How to respond to negative reviews
Online reviews are a pivotal part of any word-of-mouth marketing program. They form a considerable portion of your online presence and the online content about your business; in many cases, businesses generate more reviews than blog posts. This is A Good Thing™, search engines love frequent, recent, unique content and reviews are just that.
While negative reviews can initially be distressing when you read them, it's important to remember that negative reviews are good for you. They provide valuable feedback about your business, they add credibility to your positive reviews (who believes in a perfect 5-star average anyway) and they allow you to speak to a customer who is on the verge of churning.
Negative reviews are good for your word-of-mouth marketing campaign and provide value to your business, but it's also essential that you regularly address them. A negative review can still be damaging to your brand if you don't respond to the reviewer and present your company in a good light.
Reviews are an example of one-to-many communication with your customer; this is true for positive and negative reviews; otherwise they would not be considered useful for word-of-mouth marketing campaigns. By responding to a review, you are not just responding to the reviewer - many future potential customers read the review and your response and judge your company based on this interaction.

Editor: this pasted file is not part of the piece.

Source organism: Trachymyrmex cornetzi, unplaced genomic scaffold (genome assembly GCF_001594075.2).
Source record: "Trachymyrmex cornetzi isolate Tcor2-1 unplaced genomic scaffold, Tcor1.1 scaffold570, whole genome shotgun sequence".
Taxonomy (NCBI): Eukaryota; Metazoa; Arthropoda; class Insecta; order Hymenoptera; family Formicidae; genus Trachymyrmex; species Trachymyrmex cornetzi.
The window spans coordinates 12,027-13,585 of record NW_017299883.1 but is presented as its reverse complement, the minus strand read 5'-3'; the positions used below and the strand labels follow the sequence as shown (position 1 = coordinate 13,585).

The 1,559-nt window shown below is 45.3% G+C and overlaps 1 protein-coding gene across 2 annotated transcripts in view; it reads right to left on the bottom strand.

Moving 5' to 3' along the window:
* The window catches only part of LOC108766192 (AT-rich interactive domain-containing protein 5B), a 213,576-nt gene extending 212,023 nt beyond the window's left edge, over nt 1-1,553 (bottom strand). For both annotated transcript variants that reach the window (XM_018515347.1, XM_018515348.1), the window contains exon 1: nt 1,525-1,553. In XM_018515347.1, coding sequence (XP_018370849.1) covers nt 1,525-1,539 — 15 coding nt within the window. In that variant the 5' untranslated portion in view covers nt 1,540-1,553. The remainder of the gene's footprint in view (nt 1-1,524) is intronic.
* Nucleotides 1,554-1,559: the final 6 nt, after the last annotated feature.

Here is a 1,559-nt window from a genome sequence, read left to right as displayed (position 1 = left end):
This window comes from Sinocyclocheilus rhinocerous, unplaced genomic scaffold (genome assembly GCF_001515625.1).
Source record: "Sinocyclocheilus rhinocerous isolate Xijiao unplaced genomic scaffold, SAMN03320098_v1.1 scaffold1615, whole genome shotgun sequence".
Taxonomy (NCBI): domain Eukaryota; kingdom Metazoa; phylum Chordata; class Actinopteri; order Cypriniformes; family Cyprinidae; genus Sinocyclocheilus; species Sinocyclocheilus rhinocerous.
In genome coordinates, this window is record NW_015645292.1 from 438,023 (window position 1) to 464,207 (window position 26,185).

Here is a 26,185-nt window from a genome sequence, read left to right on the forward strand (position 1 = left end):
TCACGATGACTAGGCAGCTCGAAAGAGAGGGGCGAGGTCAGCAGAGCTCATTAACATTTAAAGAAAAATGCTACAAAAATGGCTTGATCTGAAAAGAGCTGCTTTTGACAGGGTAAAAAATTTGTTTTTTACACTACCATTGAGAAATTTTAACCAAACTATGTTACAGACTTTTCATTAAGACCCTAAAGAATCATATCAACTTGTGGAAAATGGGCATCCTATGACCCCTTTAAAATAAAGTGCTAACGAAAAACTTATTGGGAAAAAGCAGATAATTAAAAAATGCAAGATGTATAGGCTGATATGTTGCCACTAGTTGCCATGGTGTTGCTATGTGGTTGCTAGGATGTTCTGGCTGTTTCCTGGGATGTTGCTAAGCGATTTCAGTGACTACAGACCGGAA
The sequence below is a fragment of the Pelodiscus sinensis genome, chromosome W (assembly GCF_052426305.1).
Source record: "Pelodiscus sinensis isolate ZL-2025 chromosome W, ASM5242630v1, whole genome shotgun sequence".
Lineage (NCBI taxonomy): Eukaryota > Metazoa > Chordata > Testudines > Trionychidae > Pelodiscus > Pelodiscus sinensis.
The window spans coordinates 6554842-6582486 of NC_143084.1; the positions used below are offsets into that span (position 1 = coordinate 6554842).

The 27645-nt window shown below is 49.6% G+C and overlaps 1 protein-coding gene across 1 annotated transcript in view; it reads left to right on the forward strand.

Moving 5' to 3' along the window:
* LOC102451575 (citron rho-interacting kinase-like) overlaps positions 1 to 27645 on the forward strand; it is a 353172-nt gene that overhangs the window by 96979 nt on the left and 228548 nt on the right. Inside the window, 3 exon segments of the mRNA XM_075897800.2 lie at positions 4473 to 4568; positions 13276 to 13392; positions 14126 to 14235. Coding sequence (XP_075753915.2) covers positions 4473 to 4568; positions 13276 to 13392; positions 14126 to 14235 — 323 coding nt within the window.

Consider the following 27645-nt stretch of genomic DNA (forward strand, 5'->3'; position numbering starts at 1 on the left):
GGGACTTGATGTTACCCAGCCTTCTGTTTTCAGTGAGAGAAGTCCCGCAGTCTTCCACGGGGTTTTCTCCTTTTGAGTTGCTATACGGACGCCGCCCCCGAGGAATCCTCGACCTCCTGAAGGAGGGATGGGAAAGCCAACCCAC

A good review response should show the reviewer (and order readers) that your business is responsive, respectful and credible. Taking steps to solve the problem, or ensure the problem does not happen to other customers. It should be relatively quick - try and respond within 48 hours.
There are three main ways to respond to bulk communication, such as support tickets or online reviews;
Freeform responses - let your team go at it and be entirely human; slow, but customers appreciate the effort.
Email templates - which are very fast but suffer from impersonality and when viewed in bulk reduce customer opinion of the company
Frameworks - slower than templates, but faster than freeform. Provides a measure of personality while also giving your team separate steps to work through when answering.
We recommend using response frameworks, for one-to-many conversations (reviews, tweets) and that's what we are going to cover here.
How to write a negative review response
- Use their name
- Apologize and sympathize in your response to the negative review.
- Move the conversation offline.
- Thank them for their candid feedback
Use their name
When speaking to unhappy customers, it’s vital to humanize yourself and the company. Using their first name in the response makes the conversation (and it is a conversation) more informal and ideally reduce the underlying tension inherently involved with giving and receiving criticism.
Example 1: "Hey Andrew!"
Example 2: "Hi Alice!"
Example 3: "Good afternoon, Alvin!"
Apologize and sympathize in your response to the negative review.